Name Resolution Policy Table (NRPT) Support

Occasional Contributor

Does / will Edge Chromium support reading of NRPT tables? If not, is this on the roadmap?

7 Replies

@Dave_Lee - Chromium detects whether any NRPT rules have been configured and if so takes that into account in a few places, but it does not, itself, utilize the NRPT tables.


However, I'm interested in learning more about your scenario. On Windows, by default, Chromium uses the system's DNS resolver (instead of using its own built-in resolver) and that means that the NRPT tables should be taken into account. If you're seeing something else, I'd be interested in learning more.


[In Edge, you can see the details of DNS resolutions for the current process by visiting edge://histograms/Net.DNS.TotalTimeTyped in the address bar. If you see a Net.DNS.TotalTimeTyped.System histogram, that means that the system resolver is getting used. IF you see instead Net.DNS.TotalTimeTyped.Async that means that the built-in (non-system) resolver is getting used.]

@ericlaw  Thanks for the response. We are big users of Direct Access, 1000+ machines, and in order to send traffic for specific sites / domains down through the DA tunnel, we're utilising "Selective Tunnelling" which requires us to manipulate our NRPT tables. Here is an article on the subject


We cannot use "Force Tunnelling" as we use S4B voice which cannot go through the DA tunnel.


At the moment, only IE 11 and old Edge read the NRPT tables. Chrome, Firefox and Edge Chromium ignore the entries we've made.


Here is the scenario - We have many hosted services that are locked down to our two corporate, public facing IP's. Any attempt to access these services over other connections will not work, i.e. on DA when working remotely. Via the use of NRPT table manipulation and Selective Tunnelling, we can make these services available to our remote users as we force the traffic back down the DA tunnel and out of our corporate DIA's.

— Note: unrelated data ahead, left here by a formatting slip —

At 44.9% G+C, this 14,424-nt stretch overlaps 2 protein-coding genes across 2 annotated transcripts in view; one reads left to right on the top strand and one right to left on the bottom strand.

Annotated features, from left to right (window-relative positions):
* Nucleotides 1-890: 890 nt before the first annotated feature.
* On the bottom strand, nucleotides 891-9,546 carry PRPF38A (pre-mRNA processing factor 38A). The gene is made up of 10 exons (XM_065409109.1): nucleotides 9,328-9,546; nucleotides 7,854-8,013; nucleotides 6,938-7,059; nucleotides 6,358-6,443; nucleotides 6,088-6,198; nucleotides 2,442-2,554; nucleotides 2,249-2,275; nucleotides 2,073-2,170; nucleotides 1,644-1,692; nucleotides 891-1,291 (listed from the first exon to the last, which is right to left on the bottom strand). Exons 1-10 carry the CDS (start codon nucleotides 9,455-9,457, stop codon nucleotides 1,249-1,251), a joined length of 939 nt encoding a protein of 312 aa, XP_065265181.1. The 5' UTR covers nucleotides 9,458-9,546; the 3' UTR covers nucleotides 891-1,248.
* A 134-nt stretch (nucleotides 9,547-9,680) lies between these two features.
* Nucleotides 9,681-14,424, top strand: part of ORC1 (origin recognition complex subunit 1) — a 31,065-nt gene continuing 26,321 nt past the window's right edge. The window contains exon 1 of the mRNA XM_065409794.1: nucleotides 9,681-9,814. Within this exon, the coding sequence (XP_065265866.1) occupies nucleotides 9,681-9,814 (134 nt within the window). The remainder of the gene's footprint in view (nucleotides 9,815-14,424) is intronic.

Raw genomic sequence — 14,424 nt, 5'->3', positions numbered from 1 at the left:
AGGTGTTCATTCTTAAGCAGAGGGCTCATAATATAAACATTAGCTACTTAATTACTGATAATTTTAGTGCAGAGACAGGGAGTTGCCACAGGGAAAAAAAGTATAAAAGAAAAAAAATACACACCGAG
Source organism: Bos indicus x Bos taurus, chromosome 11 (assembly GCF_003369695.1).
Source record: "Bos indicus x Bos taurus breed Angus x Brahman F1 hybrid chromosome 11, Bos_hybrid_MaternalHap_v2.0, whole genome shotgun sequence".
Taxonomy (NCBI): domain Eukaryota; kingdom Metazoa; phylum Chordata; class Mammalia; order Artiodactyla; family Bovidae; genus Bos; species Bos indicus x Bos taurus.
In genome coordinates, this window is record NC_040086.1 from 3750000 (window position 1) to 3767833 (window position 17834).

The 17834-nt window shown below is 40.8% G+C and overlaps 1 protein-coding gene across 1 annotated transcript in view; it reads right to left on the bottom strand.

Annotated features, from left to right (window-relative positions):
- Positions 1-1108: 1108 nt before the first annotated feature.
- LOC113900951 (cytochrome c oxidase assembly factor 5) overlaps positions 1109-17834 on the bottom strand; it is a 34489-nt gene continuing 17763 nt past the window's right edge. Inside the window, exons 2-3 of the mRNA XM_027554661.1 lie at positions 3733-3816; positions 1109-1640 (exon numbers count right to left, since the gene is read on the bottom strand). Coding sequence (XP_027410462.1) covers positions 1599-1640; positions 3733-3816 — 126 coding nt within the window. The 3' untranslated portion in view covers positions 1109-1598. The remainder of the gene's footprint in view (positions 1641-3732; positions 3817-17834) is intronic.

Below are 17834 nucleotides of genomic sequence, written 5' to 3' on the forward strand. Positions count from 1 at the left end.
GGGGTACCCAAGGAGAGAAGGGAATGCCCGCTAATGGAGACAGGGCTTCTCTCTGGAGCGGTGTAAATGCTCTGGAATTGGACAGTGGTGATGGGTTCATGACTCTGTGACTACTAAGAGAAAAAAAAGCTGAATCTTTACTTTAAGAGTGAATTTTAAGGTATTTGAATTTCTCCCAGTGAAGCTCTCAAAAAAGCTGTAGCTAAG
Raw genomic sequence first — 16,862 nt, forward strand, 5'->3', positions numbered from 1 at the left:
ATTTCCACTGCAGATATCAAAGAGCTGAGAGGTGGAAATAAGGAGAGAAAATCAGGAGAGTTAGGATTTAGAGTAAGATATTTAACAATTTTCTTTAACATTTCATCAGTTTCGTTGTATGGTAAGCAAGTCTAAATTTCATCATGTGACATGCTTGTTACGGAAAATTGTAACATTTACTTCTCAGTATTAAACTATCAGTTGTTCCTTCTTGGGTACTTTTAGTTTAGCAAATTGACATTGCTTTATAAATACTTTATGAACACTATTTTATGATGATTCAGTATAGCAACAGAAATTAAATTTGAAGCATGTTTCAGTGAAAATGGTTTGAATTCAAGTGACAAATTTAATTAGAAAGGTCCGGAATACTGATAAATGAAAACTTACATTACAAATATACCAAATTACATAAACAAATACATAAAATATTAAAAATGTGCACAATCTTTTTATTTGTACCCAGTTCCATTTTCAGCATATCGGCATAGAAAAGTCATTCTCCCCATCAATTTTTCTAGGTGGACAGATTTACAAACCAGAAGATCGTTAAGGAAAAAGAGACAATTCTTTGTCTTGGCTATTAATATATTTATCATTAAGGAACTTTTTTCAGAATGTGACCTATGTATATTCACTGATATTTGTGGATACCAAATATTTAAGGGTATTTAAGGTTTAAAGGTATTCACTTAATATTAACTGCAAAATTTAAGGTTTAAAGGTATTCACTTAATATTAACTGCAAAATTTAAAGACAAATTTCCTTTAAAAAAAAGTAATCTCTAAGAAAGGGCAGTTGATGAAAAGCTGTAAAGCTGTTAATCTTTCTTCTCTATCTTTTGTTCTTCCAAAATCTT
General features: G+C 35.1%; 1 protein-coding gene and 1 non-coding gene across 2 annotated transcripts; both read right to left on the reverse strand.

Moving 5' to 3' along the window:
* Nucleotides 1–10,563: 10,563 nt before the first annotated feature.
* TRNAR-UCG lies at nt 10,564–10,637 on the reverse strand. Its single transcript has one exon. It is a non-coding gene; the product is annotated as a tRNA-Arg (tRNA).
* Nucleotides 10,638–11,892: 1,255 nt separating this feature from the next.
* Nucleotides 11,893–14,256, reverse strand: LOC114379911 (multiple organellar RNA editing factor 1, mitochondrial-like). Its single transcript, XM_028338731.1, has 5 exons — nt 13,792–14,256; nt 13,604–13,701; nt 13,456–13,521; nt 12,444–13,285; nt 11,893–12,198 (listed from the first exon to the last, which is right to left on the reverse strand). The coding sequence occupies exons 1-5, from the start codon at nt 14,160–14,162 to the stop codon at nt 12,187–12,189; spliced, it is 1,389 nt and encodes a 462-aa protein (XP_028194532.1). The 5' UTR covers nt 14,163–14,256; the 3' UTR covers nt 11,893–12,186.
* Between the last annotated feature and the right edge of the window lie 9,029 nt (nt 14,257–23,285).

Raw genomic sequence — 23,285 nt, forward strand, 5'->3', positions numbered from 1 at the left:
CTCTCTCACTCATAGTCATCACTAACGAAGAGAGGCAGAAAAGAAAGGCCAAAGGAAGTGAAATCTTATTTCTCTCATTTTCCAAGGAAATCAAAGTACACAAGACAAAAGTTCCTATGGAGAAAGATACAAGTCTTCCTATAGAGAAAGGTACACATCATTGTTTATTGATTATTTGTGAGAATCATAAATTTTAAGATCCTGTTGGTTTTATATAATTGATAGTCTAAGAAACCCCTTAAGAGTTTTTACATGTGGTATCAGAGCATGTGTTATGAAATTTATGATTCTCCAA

Any thoughts on this @ericlaw 


I think this ability will be needed by DA and Always On users.

@Elliot Kirk Can you help answer this one? 

Still hoping for further clarification on this.

@Dave_Lee At present, Chromium-based browsers do not make use of name-resolution policy tables for determining the proxy. Investigations into changing that remain underway.

NRPT rules that govern DNS lookups (e.g. getHostByName()) continue to impact those resolutions as long as Chrome is set to use the system DNS resolver (as it is by default on Windows).


Note that you can direct the new Edge to use the "system" Proxy resolver instead of the one built into the browser, which means that NRPT should be taken into account. To do so, launch Edge thusly:


   msedge.exe --winhttp-proxy-resolver

I would be interested to learn if this helps in your scenario.

Really appreciate this response @ericlaw 


I'll be sure to post back our findings.